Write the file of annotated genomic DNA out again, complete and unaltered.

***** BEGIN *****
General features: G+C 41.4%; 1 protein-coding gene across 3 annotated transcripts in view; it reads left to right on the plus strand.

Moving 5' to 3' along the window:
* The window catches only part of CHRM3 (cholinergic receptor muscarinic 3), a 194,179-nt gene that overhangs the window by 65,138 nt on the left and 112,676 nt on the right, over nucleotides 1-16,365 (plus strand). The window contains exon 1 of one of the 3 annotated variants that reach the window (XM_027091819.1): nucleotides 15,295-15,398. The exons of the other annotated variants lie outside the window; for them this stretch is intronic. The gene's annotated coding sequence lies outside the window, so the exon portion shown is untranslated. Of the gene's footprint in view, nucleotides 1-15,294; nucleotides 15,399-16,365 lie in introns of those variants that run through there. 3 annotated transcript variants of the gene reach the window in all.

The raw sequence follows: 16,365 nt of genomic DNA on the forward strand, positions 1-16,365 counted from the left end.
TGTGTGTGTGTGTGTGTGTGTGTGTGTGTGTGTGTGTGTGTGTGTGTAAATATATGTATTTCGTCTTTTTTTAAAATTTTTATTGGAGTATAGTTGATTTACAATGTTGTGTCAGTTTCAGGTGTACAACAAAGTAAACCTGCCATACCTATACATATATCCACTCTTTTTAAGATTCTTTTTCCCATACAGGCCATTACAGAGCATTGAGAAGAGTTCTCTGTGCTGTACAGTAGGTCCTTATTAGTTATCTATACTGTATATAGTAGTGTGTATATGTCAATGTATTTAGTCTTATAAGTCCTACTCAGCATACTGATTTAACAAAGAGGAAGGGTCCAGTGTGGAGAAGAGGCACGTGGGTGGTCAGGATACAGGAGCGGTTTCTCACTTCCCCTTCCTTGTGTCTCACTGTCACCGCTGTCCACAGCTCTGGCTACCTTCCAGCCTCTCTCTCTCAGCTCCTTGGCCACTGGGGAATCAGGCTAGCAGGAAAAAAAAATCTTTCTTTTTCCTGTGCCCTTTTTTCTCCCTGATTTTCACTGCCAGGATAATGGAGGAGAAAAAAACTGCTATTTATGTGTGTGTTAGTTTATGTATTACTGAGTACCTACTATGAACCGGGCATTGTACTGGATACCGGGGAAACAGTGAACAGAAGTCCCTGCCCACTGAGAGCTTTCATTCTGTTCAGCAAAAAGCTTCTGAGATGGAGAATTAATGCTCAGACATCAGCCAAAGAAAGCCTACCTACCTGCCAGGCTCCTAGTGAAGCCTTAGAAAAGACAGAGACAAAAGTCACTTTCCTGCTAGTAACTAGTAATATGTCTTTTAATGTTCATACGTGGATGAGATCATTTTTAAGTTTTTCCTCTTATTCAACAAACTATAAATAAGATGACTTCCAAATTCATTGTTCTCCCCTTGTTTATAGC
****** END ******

General features: G+C 41.4%; 1 protein-coding gene across 3 annotated transcripts in view; it reads left to right on the plus strand.

Moving 5' to 3' along the window:
* The window catches only part of CHRM3 (cholinergic receptor muscarinic 3), a 194,179-nt gene that overhangs the window by 65,138 nt on the left and 112,676 nt on the right, over nucleotides 1-16,365 (plus strand). The window contains exon 1 of one of the 3 annotated variants that reach the window (XM_027091819.1): nucleotides 15,295-15,398. The exons of the other annotated variants lie outside the window; for them this stretch is intronic. The gene's annotated coding sequence lies outside the window, so the exon portion shown is untranslated. Of the gene's footprint in view, nucleotides 1-15,294; nucleotides 15,399-16,365 lie in introns of those variants that run through there. 3 annotated transcript variants of the gene reach the window in all.

The raw sequence follows: 16,365 nt of genomic DNA on the forward strand, positions 1-16,365 counted from the left end.
TGTGTGTGTGTGTGTGTGTGTGTGTGTGTGTGTGTGTGTGTGTGTGTAAATATATGTATTTCGTCTTTTTTTAAAATTTTTATTGGAGTATAGTTGATTTACAATGTTGTGTCAGTTTCAGGTGTACAACAAAGTAAACCTGCCATACCTATACATATATCCACTCTTTTTAAGATTCTTTTTCCCATACAGGCCATTACAGAGCATTGAGAAGAGTTCTCTGTGCTGTACAGTAGGTCCTTATTAGTTATCTATACTGTATATAGTAGTGTGTATATGTCAATGTATTTAGTCTTATAAGTCCTACTCAGCATACTGATTTAACAAAGAGGAAGGGTCCAGTGTGGAGAAGAGGCACGTGGGTGGTCAGGATACAGGAGCGGTTTCTCACTTCCCCTTCCTTGTGTCTCACTGTCACCGCTGTCCACAGCTCTGGCTACCTTCCAGCCTCTCTCTCTCAGCTCCTTGGCCACTGGGGAATCAGGCTAGCAGGAAAAAAAAATCTTTCTTTTTCCTGTGCCCTTTTTTCTCCCTGATTTTCACTGCCAGGATAATGGAGGAGAAAAAAACTGCTATTTATGTGTGTGTTAGTTTATGTATTACTGAGTACCTACTATGAACCGGGCATTGTACTGGATACCGGGGAAACAGTGAACAGAAGTCCCTGCCCACTGAGAGCTTTCATTCTGTTCAGCAAAAAGCTTCTGAGATGGAGAATTAATGCTCAGACATCAGCCAAAGAAAGCCTACCTACCTGCCAGGCTCCTAGTGAAGCCTTAGAAAAGACAGAGACAAAAGTCACTTTCCTGCTAGTAACTAGTAATATGTCTTTTAATGTTCATACGTGGATGAGATCATTTTTAAGTTTTTCCTCTTATTCAACAAACTATAAATAAGATGACTTCCAAATTCATTGTTCTCCCCTTGTTTATAGC